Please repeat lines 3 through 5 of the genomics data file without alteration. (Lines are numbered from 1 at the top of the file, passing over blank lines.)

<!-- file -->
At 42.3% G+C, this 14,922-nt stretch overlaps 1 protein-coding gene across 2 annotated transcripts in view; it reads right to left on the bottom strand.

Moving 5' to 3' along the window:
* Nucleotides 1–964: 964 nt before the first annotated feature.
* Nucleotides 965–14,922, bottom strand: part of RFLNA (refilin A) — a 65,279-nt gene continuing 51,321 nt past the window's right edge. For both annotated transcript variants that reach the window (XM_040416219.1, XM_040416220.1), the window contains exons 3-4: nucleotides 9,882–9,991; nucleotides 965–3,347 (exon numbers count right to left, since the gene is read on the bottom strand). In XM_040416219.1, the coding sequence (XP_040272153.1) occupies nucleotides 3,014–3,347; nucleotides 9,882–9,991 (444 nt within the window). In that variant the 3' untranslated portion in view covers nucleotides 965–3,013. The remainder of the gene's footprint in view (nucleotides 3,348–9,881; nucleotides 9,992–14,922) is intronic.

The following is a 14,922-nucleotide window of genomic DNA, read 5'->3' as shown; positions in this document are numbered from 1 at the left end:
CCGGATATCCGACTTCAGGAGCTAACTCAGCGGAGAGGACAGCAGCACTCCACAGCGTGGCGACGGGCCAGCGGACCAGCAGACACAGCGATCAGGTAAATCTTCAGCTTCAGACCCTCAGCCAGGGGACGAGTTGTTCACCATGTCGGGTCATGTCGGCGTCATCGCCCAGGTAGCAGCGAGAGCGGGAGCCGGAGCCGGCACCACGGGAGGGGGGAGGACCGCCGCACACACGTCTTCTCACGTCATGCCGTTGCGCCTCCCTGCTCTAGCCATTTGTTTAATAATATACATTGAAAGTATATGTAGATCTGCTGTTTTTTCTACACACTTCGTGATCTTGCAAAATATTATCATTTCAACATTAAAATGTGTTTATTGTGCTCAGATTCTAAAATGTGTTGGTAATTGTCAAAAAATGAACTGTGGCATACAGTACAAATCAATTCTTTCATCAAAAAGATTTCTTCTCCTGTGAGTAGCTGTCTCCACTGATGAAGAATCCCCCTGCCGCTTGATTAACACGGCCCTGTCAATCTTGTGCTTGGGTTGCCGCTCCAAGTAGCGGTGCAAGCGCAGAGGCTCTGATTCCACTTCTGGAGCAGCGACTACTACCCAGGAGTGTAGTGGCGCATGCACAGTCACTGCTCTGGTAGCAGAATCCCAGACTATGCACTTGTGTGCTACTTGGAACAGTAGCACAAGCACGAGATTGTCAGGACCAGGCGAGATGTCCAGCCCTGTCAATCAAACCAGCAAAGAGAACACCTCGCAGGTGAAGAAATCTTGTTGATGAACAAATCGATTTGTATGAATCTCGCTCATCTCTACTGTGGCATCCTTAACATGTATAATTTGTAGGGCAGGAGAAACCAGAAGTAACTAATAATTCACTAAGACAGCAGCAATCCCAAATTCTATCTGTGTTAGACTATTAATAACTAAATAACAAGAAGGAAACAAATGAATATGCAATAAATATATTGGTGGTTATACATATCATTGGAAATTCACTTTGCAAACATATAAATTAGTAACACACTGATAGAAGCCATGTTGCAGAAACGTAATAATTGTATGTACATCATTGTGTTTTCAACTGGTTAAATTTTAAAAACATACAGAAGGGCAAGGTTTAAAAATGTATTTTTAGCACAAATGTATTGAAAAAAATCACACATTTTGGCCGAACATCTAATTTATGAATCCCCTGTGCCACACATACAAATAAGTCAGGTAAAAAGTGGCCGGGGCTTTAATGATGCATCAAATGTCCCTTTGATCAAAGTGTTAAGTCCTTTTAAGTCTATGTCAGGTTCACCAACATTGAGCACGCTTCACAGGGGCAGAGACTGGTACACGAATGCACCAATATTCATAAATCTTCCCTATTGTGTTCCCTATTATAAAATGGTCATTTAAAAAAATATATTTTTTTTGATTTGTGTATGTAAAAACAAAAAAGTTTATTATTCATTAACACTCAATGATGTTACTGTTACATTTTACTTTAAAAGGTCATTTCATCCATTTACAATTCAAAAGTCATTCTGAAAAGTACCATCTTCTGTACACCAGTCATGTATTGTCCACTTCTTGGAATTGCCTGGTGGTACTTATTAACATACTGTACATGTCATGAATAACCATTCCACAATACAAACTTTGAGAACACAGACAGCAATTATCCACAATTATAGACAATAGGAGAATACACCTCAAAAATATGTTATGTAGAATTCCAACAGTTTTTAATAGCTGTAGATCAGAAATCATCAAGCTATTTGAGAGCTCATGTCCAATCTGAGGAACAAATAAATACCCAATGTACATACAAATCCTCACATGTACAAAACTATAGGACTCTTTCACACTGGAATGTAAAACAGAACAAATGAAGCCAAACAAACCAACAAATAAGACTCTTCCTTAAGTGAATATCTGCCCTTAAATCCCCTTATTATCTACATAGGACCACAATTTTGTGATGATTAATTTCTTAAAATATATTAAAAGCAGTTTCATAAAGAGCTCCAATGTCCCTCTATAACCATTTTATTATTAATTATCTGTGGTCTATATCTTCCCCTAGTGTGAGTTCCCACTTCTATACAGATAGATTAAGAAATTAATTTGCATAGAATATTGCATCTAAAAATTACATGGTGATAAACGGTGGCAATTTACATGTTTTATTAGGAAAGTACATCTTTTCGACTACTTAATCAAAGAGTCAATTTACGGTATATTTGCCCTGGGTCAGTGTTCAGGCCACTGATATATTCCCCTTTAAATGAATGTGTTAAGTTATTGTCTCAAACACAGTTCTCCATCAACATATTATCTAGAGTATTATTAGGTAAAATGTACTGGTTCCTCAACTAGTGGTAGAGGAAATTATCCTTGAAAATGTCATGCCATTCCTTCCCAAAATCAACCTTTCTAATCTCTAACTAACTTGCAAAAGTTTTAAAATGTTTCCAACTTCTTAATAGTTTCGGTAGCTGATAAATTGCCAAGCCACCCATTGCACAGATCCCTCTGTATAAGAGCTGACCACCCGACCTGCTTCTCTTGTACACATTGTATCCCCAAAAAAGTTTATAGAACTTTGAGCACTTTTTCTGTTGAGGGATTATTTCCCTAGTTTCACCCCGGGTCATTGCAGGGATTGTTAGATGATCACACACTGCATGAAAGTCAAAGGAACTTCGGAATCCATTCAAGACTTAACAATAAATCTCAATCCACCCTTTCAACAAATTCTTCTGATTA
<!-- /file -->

* Nucleotides 1–964: 964 nt before the first annotated feature.
* Nucleotides 965–14,922, bottom strand: part of RFLNA (refilin A) — a 65,279-nt gene continuing 51,321 nt past the window's right edge. For both annotated transcript variants that reach the window (XM_040416219.1, XM_040416220.1), the window contains exons 3-4: nucleotides 9,882–9,991; nucleotides 965–3,347 (exon numbers count right to left, since the gene is read on the bottom strand). In XM_040416219.1, the coding sequence (XP_040272153.1) occupies nucleotides 3,014–3,347; nucleotides 9,882–9,991 (444 nt within the window). In that variant the 3' untranslated portion in view covers nucleotides 965–3,013. The remainder of the gene's footprint in view (nucleotides 3,348–9,881; nucleotides 9,992–14,922) is intronic.

The following is a 14,922-nucleotide window of genomic DNA, read 5'->3' as shown; positions in this document are numbered from 1 at the left end: